4. Thanks for this most encouraging article. I hope to see some of you at the Freethinker meeting in Tokyo.

    Chris R.

  5. Dear Russ, Thanks so much for your great article. Your language and explanation has been very helpful. Because of your article, I haven’t given up the hope of getting a meeting started around Palm Springs. Thus far, people are very hesitant to accept such a meeting. All the best to you and all who contribute to those of us who would like to see WAAFT accepted all over.

    • Faith,
      I would be interested in helping to get agnostic recovery happening around Palm Springs.

      • Hi Don, Just tried sending a response, but seems to have fallen off. We did get a “We Agnostics” meeting started in Palm Springs…. Sun, 5:30 pm. Had great support from our Central Office manager and chairman of our Central Intergroup. In fact, we’re already listed in the online directory! When we have 3 months as a group, will get registered with GSO and ask that we be put on the list maintained by aaagnostica. Thanks for your support and for what I learned at the WAAFT conference in Santa Monica. Faith

      • This list of agnostic groups in AA is maintained by Deirdre S. in New York. It was actually started by her husband in 2002. Amazing. Deirdre was a fellowship speaker at the convention in Santa Monica. It was a real delight to meet her. You can list your agnostic group anytime by contacting her at webmaster@agnosticaanyc.org. Below is our link to the Agnostic AA New York website:
        Worldwide Agnostic AA Meeting

  6. This was a great article. Thank you so much for putting this information together. I would be interested in knowing if these meetings are attracting newcomers to A.A. or mostly people from other groups.

    What I have noticed at our group is about half of the people who come are newly sober having tried traditional A.A. but couldn’t stand the religiosity. If this is true at other groups as well then this movement will prove to be a life saver for the individual alcoholic and A.A. as a whole.

    Thanks again. I love AA Agnostica. You all do great work here.

    • Right now the preponderance of members are from current traditional meetings with a smattering of actual newcomers and visitors from nearby areas. But then we are a remote and rural area.

    • Hello John,

      Several of the regular attendees at the Portland, Oregon Beyond Belief meeting are in their first year of recovery and most grateful to have a non-theistic meeting to attend to balance out the more theistically-oriented meetings. Our group also includes a number of persons with longtime recovery in AA who are also most grateful to have a meeting where they feel comfortable in sharing their non-theistic process of recovery.

  7. Hey Russ, nice essay! Here’s another quote to go with the other one I sent you regarding readings of other than “conference approved”. “Any literature that pertains to the principles of AA, or is approved by a group conscience, is perfectly acceptable to be read by any AA member or in an AA meeting.” (Box 4-5-9 from GSO, Vol. 23:4, 2006) And this little gem is perhaps the best line I have ever stolen and will be included in any and all meetings I ever start: “Our guidance for discussion is to focus on what we do to stay sober and not on what we believe.” Thanks again for the news.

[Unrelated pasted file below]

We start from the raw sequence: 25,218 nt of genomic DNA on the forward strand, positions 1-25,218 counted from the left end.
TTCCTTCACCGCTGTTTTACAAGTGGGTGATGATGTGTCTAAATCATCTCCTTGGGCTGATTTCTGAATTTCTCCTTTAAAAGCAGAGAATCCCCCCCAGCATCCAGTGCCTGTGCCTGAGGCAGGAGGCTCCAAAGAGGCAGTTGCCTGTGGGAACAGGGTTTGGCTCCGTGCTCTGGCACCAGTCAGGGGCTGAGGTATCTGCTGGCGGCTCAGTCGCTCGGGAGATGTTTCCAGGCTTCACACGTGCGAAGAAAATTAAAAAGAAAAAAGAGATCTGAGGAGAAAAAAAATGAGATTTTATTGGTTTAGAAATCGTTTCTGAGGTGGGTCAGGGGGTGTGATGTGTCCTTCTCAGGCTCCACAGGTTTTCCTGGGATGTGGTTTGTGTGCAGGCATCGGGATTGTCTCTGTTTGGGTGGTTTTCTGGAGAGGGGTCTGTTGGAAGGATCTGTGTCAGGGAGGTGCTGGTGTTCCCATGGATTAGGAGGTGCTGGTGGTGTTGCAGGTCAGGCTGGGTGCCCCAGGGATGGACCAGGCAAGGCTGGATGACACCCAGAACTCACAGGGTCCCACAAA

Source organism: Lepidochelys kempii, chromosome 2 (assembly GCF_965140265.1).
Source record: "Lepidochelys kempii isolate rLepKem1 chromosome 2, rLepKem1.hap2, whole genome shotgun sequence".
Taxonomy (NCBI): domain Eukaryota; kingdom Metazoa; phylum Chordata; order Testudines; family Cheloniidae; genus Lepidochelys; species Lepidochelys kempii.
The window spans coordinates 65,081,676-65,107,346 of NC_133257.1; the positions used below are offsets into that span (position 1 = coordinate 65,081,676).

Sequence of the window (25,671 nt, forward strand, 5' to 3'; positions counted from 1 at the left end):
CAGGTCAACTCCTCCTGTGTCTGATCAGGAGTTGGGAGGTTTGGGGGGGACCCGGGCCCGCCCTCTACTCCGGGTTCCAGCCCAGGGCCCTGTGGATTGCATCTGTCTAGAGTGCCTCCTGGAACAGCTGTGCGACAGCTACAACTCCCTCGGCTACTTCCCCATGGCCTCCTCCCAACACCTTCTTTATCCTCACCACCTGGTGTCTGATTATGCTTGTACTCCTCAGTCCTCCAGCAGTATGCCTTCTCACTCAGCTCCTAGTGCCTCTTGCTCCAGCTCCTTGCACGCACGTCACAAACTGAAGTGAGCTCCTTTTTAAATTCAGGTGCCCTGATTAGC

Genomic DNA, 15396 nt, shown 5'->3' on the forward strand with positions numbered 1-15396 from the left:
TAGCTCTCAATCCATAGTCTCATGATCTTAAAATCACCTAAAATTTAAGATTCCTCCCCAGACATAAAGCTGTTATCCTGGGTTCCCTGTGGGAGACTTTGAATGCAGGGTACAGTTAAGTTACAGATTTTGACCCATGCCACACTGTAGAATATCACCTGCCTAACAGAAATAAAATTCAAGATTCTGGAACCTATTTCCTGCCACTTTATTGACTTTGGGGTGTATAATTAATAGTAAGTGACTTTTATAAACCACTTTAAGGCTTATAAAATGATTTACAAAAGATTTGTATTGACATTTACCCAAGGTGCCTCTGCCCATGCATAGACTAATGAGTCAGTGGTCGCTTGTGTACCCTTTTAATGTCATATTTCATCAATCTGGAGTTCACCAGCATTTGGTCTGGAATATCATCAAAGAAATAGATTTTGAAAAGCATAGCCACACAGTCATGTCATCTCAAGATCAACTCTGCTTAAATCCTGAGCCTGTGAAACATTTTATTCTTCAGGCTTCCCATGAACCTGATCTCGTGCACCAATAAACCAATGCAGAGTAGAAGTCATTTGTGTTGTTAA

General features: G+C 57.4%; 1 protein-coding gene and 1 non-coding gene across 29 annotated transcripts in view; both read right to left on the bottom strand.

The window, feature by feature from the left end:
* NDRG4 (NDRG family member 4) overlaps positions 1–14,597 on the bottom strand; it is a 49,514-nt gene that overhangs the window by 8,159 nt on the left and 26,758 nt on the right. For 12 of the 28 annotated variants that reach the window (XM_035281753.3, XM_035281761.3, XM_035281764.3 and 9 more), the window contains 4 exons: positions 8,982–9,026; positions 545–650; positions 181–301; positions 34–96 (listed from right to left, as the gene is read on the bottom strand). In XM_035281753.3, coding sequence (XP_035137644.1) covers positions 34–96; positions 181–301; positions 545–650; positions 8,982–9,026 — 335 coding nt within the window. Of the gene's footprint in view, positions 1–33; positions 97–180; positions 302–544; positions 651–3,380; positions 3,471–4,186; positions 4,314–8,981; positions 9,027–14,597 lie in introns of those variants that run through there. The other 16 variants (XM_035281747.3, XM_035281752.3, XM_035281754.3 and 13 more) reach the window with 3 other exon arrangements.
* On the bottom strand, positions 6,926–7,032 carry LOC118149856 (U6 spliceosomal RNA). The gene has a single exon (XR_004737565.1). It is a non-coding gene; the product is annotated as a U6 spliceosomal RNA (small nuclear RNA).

8. Does anyone of any Athiest or Agnostic phone meetings or any recorded meetings? Thank you all for your posts!

      • Thanks Roger! Unfortunately I’m in the Central Time Zone and I have to get up too early for work to stay up for an 11:00 pm meeting start time. I really appreciate your reply.
        Danny

      • I think RJ from Omaha, Nebraska mentioned a lot of online stuff. Something about google meetings, facebook, twitter, and some others but I don’t have her connections. Maybe someone at WAAFT conference can put you in touch. I just found out that Encore Audio will also be posting mp3 downloads of the convention speakers, panels and workshops. Don’t know if there is a fee or not.

    • I know of some AA’s in my area that have what they refer to as an email meeting. They are not agnostics/atheist/freethinkers but possibly that concept might be helpful. I have a small circle of like minded AA’s that I phone, email, and attend AA meetings with; I’ve found contact with these AA friends to be very fulfilling. We have discussed starting a meeting with an agnostic format, but thus far conflicting schedules have been a problem in doing so. Hopefully we will be able to do so in the future. I live in South Jersey and sometimes travel to Jersey City to attend the meeting Russ listed in this article. For me it’s been 30 years without a drink or a drug. For my sponsor it’s been 39 years. I’m most grateful for aaagnostica!

  9. How encouraging to read this thoughtful reflection on the growing openness to groups that share in a common purpose of hope and support for anyone desiring and seeking sobriety. In October 2013, a small group of non-theists in recovery started gathering officially as an AA meeting and continue to grow as a supportive fellowship of men and women who share from the heart and experience exactly what they are doing to stay sober, growing in understanding and effectiveness. Unlike the majority religious meetings in our area, no one feels compelled to pretend he or she believes or is doing anything simply to gain acceptance. This is a meeting where members seem to be comfortable being true to themselves.